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Justices address forum-shopping

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The Indiana Supreme Court has clarified that a defendant who claims forum-shopping has happened in a criminal case does not need to establish prejudice in order to prevail on appeal. While the justices found no violation occurred in Jesse J. Harris, Jr. v. State of Indiana, No. 34S02-1203-CR-169, and affirmed the trial court ruling, the court has asked Howard County judges to review a local rule.

The case involves a murder in April 2008, when Jesse J. Harris, Jr. and two others left a strip club in Kokomo and followed a white Monte Carlo. They shot one man and two underage girls, and one of those girls was killed. A jury convicted Harris and the court sentenced him to the maximum 165 years for three counts combined.

The Court of Appeals affirmed last year, and in granting transfer the Supreme Court summarily affirmed the COA’s decision on all but one issue. The claim involving the state’s violation of a case-filing rule is what the justices have now clarified.

On appeal, Harris argued that the only reason his trial occurred in Howard Superior 1 was because the prosecutors engaged in forum-shopping. The Howard Circuit and Superior courts adopted a rule providing for a weekly rotation among the Circuit, Superior II and Superior IV judges – requiring a prosecutor to file felony charges in the court designated by the weekly rotation based on when the offense occurred. An exception says that when a defendant already faces an earlier criminal charge in a court not on rotation, the prosecutor must file the felony charges in that court. In this case, Harris already had a pending criminal charge in Howard Superior 1.

The Court of Appeals found that Harris could not show he had suffered any prejudice and declined to address the merits of the claim, but the justices disagreed with that.

“We think that requiring a defendant to establish prejudice sets the bar too high and therefore hold that a defendant need not do so to win a reversal,” Chief Justice Randall T. Shepard wrote.

Harris argued that the “another charge pending” exception doesn’t apply because the first charge had already been resolved by the time the second charged was filed.

“Although Harris’s interpretation of Local Rule 29 has some force, the trial court’s reading of its own rule, approved here through the standard process, is a plausible one entitled to some deference on appeal,” Shepard wrote. “We are thus inclined to accept its interpretation and conclude that no violation occurred. Still, the shades of grey in Local Rule 29 that led to this dispute need sharpening up. We will therefore ask the judges in Howard County to draft amendments sufficient to prevent a recurrence.”





 

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  1. The practitioners and judges who hail E-filing as the Saviour of the West need to contain their respective excitements. E-filing is federal court requires the practitioner to cram his motion practice into pigeonholes created by IT people. Compound motions or those seeking alternative relief are effectively barred, unless the practitioner wants to receive a tart note from some functionary admonishing about the "problem". E-filing is just another method by which courts and judges transfer their burden to practitioners, who are the really the only powerless components of the system. Of COURSE it is easier for the court to require all of its imput to conform to certain formats, but this imposition does NOT improve the quality of the practice of law and does NOT improve the ability of the practitioner to advocate for his client or to fashion pleadings that exactly conform to his client's best interests. And we should be very wary of the disingenuous pablum about the costs. The courts will find a way to stick it to the practitioner. Lake County is a VERY good example of this rapaciousness. Any one who does not believe this is invited to review the various special fees that system imposes upon practitioners- as practitioners- and upon each case ON TOP of the court costs normal in every case manually filed. Jurisprudence according to Aldous Huxley.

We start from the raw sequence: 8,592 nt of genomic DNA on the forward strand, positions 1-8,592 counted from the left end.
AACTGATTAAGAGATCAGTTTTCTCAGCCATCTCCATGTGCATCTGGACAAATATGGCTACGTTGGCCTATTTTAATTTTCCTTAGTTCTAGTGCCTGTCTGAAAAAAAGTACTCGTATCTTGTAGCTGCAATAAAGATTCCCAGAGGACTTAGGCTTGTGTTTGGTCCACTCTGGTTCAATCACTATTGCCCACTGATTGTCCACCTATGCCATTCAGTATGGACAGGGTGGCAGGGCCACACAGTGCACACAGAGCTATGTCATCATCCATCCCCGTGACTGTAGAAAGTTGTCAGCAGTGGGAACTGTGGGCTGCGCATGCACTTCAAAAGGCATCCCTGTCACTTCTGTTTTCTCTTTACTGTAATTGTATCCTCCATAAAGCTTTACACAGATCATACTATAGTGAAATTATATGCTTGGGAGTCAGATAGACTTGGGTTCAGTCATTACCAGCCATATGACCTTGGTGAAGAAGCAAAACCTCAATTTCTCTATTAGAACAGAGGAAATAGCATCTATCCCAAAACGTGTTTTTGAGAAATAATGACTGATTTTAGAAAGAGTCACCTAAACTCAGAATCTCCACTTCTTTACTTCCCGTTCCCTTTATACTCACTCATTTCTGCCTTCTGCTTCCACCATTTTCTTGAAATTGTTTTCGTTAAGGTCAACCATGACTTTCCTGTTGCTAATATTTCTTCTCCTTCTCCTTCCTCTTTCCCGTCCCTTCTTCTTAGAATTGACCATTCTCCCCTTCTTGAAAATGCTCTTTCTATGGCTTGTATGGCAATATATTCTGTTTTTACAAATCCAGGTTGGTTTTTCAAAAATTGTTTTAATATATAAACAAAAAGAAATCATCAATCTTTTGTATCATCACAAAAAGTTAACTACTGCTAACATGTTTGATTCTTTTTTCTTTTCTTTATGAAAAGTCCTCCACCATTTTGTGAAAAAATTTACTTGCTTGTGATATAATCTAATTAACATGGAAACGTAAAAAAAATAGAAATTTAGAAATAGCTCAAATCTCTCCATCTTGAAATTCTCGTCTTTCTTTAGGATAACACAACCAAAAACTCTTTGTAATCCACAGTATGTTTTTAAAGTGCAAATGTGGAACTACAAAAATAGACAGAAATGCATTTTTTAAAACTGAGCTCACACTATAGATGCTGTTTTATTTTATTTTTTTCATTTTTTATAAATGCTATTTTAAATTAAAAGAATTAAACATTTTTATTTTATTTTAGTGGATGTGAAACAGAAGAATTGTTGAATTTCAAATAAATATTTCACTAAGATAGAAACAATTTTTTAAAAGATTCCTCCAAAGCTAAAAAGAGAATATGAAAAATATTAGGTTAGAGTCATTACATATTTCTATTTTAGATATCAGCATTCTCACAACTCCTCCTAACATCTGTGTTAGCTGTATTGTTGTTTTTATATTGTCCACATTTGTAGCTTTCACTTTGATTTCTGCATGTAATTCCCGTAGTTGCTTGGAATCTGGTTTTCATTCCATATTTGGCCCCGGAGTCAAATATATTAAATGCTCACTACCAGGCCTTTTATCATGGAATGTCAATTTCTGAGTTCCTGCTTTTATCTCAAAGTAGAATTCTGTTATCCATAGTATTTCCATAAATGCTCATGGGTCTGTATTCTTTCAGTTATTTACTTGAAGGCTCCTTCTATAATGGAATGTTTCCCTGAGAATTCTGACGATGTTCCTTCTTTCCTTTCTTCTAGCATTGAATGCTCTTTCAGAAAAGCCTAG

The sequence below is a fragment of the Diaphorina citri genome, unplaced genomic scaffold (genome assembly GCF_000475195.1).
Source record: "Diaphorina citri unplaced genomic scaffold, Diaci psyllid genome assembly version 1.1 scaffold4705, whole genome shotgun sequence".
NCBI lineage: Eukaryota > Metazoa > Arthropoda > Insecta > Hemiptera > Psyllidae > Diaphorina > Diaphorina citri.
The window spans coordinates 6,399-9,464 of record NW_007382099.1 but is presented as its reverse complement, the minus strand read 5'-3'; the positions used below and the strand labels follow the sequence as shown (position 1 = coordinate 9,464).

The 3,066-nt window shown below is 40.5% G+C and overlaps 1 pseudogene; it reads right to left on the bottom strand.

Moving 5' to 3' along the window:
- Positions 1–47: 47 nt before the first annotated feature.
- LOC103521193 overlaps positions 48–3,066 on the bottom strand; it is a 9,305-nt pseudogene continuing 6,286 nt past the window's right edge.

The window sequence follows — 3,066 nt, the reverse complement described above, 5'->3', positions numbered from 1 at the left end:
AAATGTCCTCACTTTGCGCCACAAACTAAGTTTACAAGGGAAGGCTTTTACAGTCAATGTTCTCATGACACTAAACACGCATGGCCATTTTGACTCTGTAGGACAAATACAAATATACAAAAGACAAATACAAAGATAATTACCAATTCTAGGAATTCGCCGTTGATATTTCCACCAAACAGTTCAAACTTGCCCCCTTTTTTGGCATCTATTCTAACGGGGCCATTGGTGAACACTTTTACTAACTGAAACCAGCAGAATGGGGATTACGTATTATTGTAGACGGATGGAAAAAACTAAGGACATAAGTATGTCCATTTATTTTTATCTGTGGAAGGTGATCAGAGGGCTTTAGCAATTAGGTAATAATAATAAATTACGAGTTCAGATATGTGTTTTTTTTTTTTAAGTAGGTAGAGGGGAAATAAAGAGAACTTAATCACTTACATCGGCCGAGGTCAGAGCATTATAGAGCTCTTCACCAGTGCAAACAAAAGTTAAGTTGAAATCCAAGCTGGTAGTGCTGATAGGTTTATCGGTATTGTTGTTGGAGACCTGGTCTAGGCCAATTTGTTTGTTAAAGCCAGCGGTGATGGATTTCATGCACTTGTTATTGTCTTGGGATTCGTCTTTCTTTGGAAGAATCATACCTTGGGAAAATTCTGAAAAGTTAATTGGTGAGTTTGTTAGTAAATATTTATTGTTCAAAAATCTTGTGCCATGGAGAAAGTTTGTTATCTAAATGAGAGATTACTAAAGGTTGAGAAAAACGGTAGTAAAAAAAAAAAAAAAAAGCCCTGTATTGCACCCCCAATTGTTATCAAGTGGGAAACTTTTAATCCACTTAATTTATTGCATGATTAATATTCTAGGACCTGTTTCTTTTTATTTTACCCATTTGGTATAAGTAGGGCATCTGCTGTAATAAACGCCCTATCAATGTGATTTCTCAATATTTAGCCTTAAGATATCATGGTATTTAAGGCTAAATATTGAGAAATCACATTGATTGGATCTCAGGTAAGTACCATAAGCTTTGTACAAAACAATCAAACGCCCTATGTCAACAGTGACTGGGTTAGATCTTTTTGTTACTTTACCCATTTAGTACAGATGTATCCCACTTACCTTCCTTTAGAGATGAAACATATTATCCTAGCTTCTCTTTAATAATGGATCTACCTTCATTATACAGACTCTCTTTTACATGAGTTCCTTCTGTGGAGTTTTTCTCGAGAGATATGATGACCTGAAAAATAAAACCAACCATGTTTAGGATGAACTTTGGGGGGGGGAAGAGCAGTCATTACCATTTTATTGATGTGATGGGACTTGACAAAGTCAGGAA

2. Any attorneys who practice in federal court should be able to say the same as I can ... efiling is great. I have been doing it in fed court since it started way back. Pacer has its drawbacks, but the ability to hit an e-docket and pull up anything and everything onscreen is a huge plus for a litigator, eps the sole practitioner, who lacks a filing clerk and the paralegal support of large firms. Were I an Indiana attorney I would welcome this great step forward.

  3. Can we get full disclosure on lobbyist's payments to legislatures such as Mr Buck? AS long as there are idiots that are disrespectful of neighbors and intent on shooting fireworks every night, some kind of regulations are needed.

  4. I am the mother of the child in this case. My silence on the matter was due to the fact that I filed, both in Illinois and Indiana, child support cases. I even filed supporting documentation with the Indiana family law court. Not sure whether this information was provided to the court of appeals or not. Wish the case was done before moving to Indiana, because no matter what, there is NO WAY the state of Illinois would have allowed an appeal on a child support case!

  5. "No one is safe when the Legislature is in session."

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